This book is composed of two novellas, each in comic book style.  In the first, Owly, the charming main character, is out to help others and make friends.  He puts birdseed out for the birds.  He frees captured fireflies.  He rescues Wormy from nearly drowning in a puddle during a rainstorm and stays up all night making sure he is ok.  The next day he helps Wormy find his parents.  In the second novella, Owly and Wormy go out of their way to research and find the right food for two hungry hummingbirds.  Owly also must learn to let go in this story, as the hummingbirds must migrate south for the summer.   Owly’s good deeds do not go unnoticed and those he has helped become his loyal friends, destined to return even if flying far away.

These are truly heartwarming, enchanting tales of friendship and kindness.  I read this with my 4 year old daughter who summed the book up in one word, “awesome.”  I look forward to reading more of Owly in the future. 

Andy Runton’s website – contains teaching tools, coloring sheets, animation shorts and much more!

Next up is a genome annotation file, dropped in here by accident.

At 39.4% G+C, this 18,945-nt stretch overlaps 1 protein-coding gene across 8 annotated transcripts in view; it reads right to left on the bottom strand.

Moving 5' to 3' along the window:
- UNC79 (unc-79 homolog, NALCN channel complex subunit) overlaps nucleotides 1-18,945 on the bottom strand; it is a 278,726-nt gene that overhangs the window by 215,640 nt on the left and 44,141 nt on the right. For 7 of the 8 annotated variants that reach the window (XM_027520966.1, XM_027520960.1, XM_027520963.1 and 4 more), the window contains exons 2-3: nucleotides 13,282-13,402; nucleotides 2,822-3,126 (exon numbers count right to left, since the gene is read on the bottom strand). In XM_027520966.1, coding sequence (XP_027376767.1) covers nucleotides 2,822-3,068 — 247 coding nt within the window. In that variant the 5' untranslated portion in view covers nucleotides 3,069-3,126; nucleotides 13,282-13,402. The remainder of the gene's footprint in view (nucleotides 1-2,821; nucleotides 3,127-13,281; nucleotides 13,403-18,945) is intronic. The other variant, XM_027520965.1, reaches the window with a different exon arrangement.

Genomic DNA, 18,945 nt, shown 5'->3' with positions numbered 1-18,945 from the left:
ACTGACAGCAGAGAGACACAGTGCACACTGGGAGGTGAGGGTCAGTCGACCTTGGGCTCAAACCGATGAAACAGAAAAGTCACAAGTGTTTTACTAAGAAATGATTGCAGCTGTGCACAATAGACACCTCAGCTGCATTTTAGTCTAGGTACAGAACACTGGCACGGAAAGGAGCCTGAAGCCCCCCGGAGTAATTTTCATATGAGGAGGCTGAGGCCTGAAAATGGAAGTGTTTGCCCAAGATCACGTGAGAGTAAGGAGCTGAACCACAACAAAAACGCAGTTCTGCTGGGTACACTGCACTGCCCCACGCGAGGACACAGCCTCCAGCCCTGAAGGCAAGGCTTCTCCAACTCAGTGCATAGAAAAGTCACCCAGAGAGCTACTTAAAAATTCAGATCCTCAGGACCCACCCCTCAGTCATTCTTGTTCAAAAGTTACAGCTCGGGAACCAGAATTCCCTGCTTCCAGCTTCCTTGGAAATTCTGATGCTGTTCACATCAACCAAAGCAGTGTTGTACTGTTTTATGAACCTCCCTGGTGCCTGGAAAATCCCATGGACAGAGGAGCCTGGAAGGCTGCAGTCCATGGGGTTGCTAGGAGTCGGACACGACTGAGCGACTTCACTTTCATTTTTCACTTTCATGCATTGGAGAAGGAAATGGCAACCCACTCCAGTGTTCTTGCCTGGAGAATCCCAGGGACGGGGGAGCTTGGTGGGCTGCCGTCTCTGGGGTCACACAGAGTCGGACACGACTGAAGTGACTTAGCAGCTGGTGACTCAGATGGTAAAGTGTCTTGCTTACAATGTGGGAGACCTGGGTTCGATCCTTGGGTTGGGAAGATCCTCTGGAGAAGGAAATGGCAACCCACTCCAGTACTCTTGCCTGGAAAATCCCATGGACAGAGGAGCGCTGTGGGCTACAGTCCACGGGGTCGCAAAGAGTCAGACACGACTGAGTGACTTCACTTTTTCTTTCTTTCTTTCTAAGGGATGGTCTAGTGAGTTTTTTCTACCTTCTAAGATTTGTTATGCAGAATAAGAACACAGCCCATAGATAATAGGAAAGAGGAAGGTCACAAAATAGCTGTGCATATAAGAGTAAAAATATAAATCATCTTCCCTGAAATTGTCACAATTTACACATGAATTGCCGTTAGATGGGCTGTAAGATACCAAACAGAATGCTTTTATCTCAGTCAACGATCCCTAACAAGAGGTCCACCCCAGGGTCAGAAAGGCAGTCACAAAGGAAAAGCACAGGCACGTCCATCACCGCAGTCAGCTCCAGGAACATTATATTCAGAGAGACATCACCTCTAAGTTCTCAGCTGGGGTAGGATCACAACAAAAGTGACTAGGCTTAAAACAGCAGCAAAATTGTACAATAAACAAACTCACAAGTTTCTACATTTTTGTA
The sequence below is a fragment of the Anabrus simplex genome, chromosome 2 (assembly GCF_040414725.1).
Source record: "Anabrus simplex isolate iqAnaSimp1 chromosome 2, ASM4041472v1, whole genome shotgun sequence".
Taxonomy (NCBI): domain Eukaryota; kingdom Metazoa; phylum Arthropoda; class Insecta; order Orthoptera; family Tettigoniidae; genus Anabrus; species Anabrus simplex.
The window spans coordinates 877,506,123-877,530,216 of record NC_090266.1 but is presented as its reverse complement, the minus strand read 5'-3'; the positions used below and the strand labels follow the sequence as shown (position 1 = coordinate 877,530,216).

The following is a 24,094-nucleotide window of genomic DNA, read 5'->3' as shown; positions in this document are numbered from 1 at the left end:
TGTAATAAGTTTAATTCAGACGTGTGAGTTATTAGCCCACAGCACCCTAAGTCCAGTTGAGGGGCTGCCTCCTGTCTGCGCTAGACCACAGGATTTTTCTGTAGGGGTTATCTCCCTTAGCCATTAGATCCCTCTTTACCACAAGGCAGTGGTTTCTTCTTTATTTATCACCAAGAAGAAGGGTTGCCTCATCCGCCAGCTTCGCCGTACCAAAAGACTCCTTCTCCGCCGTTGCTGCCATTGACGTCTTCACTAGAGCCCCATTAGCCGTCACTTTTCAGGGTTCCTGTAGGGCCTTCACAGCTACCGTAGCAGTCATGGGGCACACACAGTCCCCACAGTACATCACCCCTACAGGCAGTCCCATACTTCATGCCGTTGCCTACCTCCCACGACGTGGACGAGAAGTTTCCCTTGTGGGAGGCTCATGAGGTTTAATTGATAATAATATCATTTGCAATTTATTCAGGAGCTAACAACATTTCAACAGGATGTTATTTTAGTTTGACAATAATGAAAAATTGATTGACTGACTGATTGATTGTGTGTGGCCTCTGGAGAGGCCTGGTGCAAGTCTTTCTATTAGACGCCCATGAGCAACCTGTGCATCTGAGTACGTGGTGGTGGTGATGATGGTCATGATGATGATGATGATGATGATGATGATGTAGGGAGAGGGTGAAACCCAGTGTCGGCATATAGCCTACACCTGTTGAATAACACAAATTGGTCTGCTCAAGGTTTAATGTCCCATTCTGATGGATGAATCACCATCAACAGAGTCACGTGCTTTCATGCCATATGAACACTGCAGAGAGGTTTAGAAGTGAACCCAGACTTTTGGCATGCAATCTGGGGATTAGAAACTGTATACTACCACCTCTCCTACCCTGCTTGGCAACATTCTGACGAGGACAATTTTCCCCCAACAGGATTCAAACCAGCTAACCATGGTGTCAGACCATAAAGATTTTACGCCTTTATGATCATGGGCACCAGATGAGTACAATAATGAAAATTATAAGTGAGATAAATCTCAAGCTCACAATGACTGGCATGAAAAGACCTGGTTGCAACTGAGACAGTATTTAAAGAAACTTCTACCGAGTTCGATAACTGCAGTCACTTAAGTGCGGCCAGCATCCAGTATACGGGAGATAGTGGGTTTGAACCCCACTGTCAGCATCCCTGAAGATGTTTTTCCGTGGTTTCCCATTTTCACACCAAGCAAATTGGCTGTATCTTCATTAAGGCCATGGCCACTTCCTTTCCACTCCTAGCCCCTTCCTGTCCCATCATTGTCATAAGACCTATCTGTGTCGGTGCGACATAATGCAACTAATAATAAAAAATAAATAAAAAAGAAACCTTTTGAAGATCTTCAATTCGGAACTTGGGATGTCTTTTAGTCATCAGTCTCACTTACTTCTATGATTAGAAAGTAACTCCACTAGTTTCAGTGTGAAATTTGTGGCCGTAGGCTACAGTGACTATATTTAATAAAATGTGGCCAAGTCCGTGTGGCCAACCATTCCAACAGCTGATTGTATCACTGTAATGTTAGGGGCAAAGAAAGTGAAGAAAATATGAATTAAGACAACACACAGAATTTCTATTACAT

Non-Fiction Children’s Animal Books!

My two younger children adore reading and learning about animals so much so that that has been the bulk of our reading for the past 8 months.  There are two favorites that I will discuss first and then two more that we read after requesting them from netgalley which I will review subsequently.


National Geographic Animal Encyclopedia: 2,500 Animals with Photos, Maps, and More! by National Geographic Kids

Pages:  304

Published: October 23, 2012






This book is fabulous!  I cannot believe this book that is so densely packed with information entertained my 4 and 6 year old nightly for a period of 6 months.  I might have thought the content would have been too dry, describing the diet, habitat, size and lifespan of animal after animal, however, my children were riveted.  The book is divided into sections by taxonomy:  mammals, birds, fish, invertebrates, amphibians reptiles.  Within each section, each page is devoted to a particular animal group and then goes more in depth on 8-10 particular species of that group.  I personally loved learning so much about all these animals.  We would make each page a game with me quizzing my children at the end of each page to see how much they retained.  Our  “Guess the Animal” game in the car has become quite sophisticated as a result of this book.  I loved how at the end of each taxonomy there is a page that goes into records: biggest, fastest, most poisonous, etc.  There are also pages describing researchers studying animal species in the wild which has served as a source of professional inspiration for my son.  If you have an animal lover in your family, I cannot recommend this book enough!  The photos are stunning, the maps detailing where the animals live are highly educational and there is so much depth to this book for great discussion to occur.